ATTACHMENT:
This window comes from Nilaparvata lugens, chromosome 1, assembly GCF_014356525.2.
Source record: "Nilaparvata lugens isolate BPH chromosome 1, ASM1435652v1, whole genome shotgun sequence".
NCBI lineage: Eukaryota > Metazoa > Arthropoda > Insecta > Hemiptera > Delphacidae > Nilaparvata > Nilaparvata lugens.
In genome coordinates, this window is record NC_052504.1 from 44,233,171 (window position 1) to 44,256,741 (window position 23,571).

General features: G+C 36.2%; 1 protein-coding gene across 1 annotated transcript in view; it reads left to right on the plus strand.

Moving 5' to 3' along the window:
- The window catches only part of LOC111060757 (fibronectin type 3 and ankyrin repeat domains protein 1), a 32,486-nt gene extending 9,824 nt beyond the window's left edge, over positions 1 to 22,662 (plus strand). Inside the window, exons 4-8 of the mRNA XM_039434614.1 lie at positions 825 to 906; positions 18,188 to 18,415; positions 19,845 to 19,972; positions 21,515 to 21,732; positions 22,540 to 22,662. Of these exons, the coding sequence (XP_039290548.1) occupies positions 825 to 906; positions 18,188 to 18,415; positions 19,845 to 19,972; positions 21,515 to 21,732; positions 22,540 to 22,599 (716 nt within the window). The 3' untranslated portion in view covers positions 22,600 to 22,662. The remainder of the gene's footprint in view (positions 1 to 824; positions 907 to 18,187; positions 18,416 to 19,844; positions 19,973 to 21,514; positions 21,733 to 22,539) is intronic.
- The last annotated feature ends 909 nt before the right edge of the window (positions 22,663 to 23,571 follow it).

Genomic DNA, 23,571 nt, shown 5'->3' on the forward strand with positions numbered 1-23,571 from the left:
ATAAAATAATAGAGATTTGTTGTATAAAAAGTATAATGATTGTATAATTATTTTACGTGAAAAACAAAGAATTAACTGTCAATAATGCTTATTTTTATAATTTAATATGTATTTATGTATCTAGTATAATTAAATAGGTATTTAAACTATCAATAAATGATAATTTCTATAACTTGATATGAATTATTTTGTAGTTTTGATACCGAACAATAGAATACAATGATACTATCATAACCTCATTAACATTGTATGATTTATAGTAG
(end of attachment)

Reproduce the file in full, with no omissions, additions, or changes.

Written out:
This window comes from Nilaparvata lugens, chromosome 1, assembly GCF_014356525.2.
Source record: "Nilaparvata lugens isolate BPH chromosome 1, ASM1435652v1, whole genome shotgun sequence".
NCBI lineage: Eukaryota > Metazoa > Arthropoda > Insecta > Hemiptera > Delphacidae > Nilaparvata > Nilaparvata lugens.
In genome coordinates, this window is record NC_052504.1 from 44,233,171 (window position 1) to 44,256,741 (window position 23,571).

General features: G+C 36.2%; 1 protein-coding gene across 1 annotated transcript in view; it reads left to right on the plus strand.

Moving 5' to 3' along the window:
- The window catches only part of LOC111060757 (fibronectin type 3 and ankyrin repeat domains protein 1), a 32,486-nt gene extending 9,824 nt beyond the window's left edge, over positions 1 to 22,662 (plus strand). Inside the window, exons 4-8 of the mRNA XM_039434614.1 lie at positions 825 to 906; positions 18,188 to 18,415; positions 19,845 to 19,972; positions 21,515 to 21,732; positions 22,540 to 22,662. Of these exons, the coding sequence (XP_039290548.1) occupies positions 825 to 906; positions 18,188 to 18,415; positions 19,845 to 19,972; positions 21,515 to 21,732; positions 22,540 to 22,599 (716 nt within the window). The 3' untranslated portion in view covers positions 22,600 to 22,662. The remainder of the gene's footprint in view (positions 1 to 824; positions 907 to 18,187; positions 18,416 to 19,844; positions 19,973 to 21,514; positions 21,733 to 22,539) is intronic.
- The last annotated feature ends 909 nt before the right edge of the window (positions 22,663 to 23,571 follow it).

Genomic DNA, 23,571 nt, shown 5'->3' on the forward strand with positions numbered 1-23,571 from the left:
ATAAAATAATAGAGATTTGTTGTATAAAAAGTATAATGATTGTATAATTATTTTACGTGAAAAACAAAGAATTAACTGTCAATAATGCTTATTTTTATAATTTAATATGTATTTATGTATCTAGTATAATTAAATAGGTATTTAAACTATCAATAAATGATAATTTCTATAACTTGATATGAATTATTTTGTAGTTTTGATACCGAACAATAGAATACAATGATACTATCATAACCTCATTAACATTGTATGATTTATAGTAG